A digital painting of the Coquitlam River enlarged and split into tiles for a school art project is now up in downtown Port Coquitlam.
The "River of Reconciliation" mosaic by senior art students at Riverside Secondary is part of the Imaginings IV exhibit that will hang in the Michael Wright Art Gallery at Leigh Square until June 9.
About two dozen Riverside students replicated Kurtis Johnson’s image on their chosen piece, then added symbols to describe how they are personally making an effort with reconciliation, while occupying First Nations’ ancestral and unceded territory.
As part of the project, they studied the Truth and Reconciliation Commission’s Calls to Action.
For Grade 11 student Ellie Kwak, she played around with techniques in painting and drawing on her tile, while George Plesu, also Grade 11, added peas in pods, as well as linking hands between the Indigenous and settlers.
"I wanted to focus more on the positive aspects of reconciliation," he told the Tri-City News on Monday (May 2).
Plesu, who took art class to help with his future career in architecture, said the mosaic project was challenging for the students as most had never created a large-scale installation.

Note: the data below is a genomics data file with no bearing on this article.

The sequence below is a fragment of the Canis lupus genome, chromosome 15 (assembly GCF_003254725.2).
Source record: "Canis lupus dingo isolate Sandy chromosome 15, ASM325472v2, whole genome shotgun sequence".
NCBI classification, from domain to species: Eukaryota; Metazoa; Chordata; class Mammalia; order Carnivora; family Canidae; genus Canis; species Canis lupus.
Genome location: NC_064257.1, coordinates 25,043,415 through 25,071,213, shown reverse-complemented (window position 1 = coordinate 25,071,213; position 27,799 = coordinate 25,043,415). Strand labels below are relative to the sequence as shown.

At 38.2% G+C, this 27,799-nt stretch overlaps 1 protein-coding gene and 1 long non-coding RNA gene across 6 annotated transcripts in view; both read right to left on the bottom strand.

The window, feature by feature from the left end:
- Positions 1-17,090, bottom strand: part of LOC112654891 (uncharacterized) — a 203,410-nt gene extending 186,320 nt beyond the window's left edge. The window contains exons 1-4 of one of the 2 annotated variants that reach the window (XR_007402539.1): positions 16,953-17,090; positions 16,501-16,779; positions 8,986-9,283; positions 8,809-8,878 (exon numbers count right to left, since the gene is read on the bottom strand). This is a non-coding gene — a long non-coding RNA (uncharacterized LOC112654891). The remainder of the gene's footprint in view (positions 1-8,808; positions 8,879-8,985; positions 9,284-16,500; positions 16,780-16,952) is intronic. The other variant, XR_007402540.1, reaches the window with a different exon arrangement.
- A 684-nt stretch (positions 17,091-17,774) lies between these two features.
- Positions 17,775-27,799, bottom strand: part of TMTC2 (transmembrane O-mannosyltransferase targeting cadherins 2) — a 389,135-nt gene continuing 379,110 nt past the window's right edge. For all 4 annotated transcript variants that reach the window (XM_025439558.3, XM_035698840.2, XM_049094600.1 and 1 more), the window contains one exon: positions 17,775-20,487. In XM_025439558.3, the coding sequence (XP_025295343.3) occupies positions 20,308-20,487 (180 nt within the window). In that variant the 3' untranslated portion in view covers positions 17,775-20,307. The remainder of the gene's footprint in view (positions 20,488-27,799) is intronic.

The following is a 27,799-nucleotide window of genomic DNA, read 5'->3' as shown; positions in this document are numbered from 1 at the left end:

The idea to bring in the work by Johnson, a New Westminster resident of First Nations descent, came from the husband of fine arts/textiles teacher AJ Vittie.
Johnson told the Tri-City News he loves the results and hopes to do more artistic collaborations.
"This mural is an opportunity to learn from our community, to pause and reflect on the meaning of truth and reconciliation. I am proud the city is hosting this mural from our Riverside Secondary School students," said Mayor Brad West.
"Its commitment to reconciliation — creating opportunities by learning to build a new future together."
The mosaic was funded by the Port Coquitlam Community Foundation’s Theatre Society Legacy Fund Arts Grants.
The opening reception for Imaginings IV, as well as Cracking the Egg (city hall gallery) is on Friday (May 6) from 6 to 8 p.m. in the Michael Wright Art Gallery in Leigh Square.
For more information, you can visit the City of Port Coquitlam's website.